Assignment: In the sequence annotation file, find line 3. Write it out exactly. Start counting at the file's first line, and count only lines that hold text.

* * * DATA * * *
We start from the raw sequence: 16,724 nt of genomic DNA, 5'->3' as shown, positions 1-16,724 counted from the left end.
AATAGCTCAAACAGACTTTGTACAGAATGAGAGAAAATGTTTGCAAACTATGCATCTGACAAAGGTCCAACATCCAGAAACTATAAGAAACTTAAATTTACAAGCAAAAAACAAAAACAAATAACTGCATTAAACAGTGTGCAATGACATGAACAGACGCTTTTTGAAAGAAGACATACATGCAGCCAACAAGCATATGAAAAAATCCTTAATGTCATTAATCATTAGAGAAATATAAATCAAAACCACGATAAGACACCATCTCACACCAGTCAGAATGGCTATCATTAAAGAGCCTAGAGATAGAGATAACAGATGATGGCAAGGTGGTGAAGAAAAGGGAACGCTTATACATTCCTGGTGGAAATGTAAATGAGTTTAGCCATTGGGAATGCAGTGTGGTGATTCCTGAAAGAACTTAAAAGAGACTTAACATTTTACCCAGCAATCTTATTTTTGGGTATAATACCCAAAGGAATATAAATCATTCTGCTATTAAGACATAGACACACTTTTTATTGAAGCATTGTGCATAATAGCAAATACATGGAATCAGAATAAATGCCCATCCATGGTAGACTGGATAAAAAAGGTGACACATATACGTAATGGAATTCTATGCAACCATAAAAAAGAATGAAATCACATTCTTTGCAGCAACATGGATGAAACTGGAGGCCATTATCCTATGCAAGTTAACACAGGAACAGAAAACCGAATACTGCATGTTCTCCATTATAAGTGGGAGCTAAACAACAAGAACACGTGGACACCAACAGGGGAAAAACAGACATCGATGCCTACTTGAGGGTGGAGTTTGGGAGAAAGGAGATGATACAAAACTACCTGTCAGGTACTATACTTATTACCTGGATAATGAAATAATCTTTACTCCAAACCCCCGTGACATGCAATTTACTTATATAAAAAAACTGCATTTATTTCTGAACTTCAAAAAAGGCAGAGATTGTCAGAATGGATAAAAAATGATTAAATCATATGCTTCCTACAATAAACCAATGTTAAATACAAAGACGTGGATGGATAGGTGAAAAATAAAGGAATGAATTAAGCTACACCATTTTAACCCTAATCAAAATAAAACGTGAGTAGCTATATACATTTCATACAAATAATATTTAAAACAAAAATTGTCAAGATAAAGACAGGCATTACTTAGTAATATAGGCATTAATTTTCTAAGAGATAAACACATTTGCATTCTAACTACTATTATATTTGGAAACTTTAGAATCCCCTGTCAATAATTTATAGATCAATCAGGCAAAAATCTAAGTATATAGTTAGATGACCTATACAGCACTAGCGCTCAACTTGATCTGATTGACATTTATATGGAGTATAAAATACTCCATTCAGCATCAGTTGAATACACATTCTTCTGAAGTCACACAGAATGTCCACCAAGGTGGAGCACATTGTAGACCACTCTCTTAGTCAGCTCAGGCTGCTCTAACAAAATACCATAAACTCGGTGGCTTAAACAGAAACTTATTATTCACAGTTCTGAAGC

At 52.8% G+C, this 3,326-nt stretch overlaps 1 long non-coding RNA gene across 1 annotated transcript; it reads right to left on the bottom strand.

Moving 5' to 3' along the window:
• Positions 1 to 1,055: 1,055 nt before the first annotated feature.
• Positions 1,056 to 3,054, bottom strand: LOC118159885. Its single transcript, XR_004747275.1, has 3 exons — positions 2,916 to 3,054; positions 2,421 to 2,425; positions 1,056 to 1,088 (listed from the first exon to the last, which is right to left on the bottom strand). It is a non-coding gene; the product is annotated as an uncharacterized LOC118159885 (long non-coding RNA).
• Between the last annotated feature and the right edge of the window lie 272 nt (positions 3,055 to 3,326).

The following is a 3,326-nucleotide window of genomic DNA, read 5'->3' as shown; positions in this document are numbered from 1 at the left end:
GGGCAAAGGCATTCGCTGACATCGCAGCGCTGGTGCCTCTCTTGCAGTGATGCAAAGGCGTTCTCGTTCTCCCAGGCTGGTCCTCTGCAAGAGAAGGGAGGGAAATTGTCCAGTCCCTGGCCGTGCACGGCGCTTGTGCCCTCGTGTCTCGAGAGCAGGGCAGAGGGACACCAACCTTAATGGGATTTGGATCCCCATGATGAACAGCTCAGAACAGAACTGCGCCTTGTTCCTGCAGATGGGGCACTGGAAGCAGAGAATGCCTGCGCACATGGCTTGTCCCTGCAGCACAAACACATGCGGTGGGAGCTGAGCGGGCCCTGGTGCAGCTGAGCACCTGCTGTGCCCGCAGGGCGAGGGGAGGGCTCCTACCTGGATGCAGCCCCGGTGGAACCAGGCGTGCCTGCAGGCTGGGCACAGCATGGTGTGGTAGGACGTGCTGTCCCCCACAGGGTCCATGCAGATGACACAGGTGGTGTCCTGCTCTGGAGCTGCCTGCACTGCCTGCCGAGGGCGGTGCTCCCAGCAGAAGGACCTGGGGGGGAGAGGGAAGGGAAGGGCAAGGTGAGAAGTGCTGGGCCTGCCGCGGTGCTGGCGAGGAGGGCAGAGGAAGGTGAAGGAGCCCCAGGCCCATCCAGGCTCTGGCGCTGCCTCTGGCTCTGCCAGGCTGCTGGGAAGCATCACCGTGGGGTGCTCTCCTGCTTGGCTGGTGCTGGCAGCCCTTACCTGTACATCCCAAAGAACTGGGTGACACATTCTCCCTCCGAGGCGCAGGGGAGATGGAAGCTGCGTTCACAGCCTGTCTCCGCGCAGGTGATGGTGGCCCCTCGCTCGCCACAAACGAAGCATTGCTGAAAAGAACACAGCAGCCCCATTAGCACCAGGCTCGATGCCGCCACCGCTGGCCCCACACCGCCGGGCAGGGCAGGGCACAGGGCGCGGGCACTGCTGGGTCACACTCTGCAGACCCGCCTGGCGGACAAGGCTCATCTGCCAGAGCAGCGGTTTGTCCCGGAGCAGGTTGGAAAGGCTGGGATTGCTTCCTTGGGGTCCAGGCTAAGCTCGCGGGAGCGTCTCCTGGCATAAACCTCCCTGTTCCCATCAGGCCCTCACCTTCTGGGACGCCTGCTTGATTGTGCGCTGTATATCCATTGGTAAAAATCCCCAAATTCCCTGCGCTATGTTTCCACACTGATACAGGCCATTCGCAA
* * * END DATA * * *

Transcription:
At 52.8% G+C, this 3,326-nt stretch overlaps 1 long non-coding RNA gene across 1 annotated transcript; it reads right to left on the bottom strand.